In addition to the Bayajidda legend, the various original traditions of the individual Hausa states - in particular those of Gobir, Katsina, Kano, Kebbi and Zamfara - indicate that all original Hausa dynasties can be traced back independently of one another to emigrants from the Near East. In Central Sudan, the migrants encountered representatives of segmented societies who can be regarded as Niger-Congo speakers in terms of language and who have either been expelled or integrated into the new states in the form of Azna .

The seven Hausa and the seven Banza states

The "seven house states " ( Hausa bakwai ) include Biram , Daura, Kano , Zaria , Gobir , Katsina and Rano . The "seven Banza states" ( Banza bakwai ) include the two states Kebbi and Zamfara , in which Hausa is spoken, and five other states in the south whose names are not the same in all versions of the Bayajidda legend. Usually the following five states are mentioned: Gurma , Borgu , Yawri , Nupe and Kwararrafa / Jukun . Sometimes Gwari is also called and Gurma is omitted. The division of these states has been explained since Heinrich Barth using the predominant local language. Why, however, Kebbi and Zamfara, in which Hausa was spoken, were not counted among the Hausa states, remained a mystery. According to a more recent theory by the Bayreuth historian Dierk Lange, the traditions of the seven actual home states are shaped by Israelite immigrants and those of the seven Banza states by Mesopotamian immigrants.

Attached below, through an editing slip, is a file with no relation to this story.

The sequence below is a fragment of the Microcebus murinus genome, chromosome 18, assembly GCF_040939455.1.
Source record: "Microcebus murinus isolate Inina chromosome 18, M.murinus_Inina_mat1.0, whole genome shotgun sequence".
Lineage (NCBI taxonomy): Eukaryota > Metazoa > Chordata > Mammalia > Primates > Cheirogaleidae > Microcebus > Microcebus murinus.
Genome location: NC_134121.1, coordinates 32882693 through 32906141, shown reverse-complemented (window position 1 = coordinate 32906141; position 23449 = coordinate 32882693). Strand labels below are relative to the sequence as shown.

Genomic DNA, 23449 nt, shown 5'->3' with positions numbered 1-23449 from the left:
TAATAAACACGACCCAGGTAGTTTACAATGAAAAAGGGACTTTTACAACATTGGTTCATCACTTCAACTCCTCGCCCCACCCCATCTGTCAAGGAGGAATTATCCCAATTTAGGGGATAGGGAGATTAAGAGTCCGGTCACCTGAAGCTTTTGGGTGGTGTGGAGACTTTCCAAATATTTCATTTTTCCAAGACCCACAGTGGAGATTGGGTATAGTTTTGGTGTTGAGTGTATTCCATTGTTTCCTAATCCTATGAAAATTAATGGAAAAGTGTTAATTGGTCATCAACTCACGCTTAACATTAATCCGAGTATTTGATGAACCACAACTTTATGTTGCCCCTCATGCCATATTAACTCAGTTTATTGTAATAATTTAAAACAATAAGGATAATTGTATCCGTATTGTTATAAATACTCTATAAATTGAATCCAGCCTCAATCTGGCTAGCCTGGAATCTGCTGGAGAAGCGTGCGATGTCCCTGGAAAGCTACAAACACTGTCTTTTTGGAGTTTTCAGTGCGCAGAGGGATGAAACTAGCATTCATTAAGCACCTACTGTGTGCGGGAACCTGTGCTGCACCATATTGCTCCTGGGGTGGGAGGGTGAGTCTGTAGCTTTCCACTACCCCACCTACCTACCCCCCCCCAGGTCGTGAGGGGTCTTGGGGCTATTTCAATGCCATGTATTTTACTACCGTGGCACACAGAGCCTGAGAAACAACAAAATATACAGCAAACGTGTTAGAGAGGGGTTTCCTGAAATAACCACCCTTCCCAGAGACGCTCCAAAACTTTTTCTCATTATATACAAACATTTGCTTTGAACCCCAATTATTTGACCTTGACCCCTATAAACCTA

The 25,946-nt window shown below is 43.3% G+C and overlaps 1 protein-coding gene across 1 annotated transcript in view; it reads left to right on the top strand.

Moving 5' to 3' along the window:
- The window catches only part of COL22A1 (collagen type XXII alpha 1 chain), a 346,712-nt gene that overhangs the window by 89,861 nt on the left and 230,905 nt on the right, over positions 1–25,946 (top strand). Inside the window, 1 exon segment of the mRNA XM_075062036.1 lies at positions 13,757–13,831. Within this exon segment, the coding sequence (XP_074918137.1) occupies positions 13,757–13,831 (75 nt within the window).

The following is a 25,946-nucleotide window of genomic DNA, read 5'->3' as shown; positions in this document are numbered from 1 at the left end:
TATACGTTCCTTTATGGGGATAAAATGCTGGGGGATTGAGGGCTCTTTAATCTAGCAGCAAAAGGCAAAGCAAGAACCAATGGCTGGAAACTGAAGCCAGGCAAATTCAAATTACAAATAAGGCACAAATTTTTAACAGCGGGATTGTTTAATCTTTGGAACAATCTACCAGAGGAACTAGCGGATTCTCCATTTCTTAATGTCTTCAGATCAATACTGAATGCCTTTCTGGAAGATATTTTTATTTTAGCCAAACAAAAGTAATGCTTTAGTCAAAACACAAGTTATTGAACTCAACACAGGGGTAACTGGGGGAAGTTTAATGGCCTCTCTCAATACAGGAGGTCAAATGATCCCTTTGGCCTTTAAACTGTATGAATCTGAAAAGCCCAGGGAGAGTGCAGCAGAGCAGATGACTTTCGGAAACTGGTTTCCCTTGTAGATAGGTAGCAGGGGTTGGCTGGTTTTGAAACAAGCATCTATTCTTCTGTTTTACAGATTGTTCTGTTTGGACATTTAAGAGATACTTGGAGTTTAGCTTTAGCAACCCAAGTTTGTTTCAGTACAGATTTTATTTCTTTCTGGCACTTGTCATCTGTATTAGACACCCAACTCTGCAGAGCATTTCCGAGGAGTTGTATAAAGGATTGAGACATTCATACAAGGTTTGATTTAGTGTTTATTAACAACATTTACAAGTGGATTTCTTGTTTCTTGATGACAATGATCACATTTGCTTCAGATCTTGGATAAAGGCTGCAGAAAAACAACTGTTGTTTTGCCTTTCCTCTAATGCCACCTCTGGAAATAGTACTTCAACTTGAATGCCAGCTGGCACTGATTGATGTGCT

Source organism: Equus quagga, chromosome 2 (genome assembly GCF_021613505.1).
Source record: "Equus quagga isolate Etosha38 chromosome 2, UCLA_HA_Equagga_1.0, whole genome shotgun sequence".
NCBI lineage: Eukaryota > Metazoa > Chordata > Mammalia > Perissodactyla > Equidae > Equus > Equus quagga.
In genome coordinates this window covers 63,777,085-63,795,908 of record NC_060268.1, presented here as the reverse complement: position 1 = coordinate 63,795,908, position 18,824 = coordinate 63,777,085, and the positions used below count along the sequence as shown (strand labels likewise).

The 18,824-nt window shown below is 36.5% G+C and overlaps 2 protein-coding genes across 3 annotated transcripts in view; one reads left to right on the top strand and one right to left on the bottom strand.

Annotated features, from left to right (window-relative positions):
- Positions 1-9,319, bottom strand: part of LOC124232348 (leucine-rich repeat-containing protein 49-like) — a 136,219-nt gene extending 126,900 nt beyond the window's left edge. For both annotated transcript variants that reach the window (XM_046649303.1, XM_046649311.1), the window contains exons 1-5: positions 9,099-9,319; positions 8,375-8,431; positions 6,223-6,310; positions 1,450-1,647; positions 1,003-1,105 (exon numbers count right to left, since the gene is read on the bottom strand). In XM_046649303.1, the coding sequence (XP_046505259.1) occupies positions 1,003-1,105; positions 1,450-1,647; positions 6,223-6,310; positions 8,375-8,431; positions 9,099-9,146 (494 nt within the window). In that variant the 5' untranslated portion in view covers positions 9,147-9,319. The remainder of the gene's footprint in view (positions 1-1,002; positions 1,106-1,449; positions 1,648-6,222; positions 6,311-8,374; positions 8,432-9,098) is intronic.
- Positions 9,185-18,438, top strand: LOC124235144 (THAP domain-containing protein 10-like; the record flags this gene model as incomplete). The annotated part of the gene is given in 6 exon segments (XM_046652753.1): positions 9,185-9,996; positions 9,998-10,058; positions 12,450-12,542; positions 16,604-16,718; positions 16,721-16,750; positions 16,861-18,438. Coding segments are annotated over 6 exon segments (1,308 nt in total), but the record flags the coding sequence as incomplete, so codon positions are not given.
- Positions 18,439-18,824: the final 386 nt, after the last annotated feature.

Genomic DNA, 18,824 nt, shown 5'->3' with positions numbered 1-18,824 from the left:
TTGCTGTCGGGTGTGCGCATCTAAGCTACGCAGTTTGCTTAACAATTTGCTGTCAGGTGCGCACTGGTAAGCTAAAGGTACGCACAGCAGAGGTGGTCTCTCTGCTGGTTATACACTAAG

Medieval history of the house states

Marginality of the house states

Despite their linguistic and cultural unity, the house states never formed a common empire. Al-Yaqubi first mentioned it in the 9th century AD between Kanem and Malal . The great traveler Ibn Battuta , who was on his way back from Mali to Morocco north of Hausaland in Takedda in 1354 , heard about Gobir, Zaghay / Katsina and Bornu . With the exception of Gobir , Zamfara and Kebbi , these were city-states whose prosperity was based on flourishing trade and industry. Kano and Katsina in particular, but also Zaria , were distinguished by their numerous residents and lively craft activities. The focus was on regional trade with neighboring countries and not on trans-Saharan trade . In addition, the house states were subject to the rule of powerful neighboring empires for longer periods of time: Kanem-Bornu in the east and Mali in the west, and Songhay in the early 16th century. Therefore the Arab geographers hardly noticed the smaller states of central Sudan.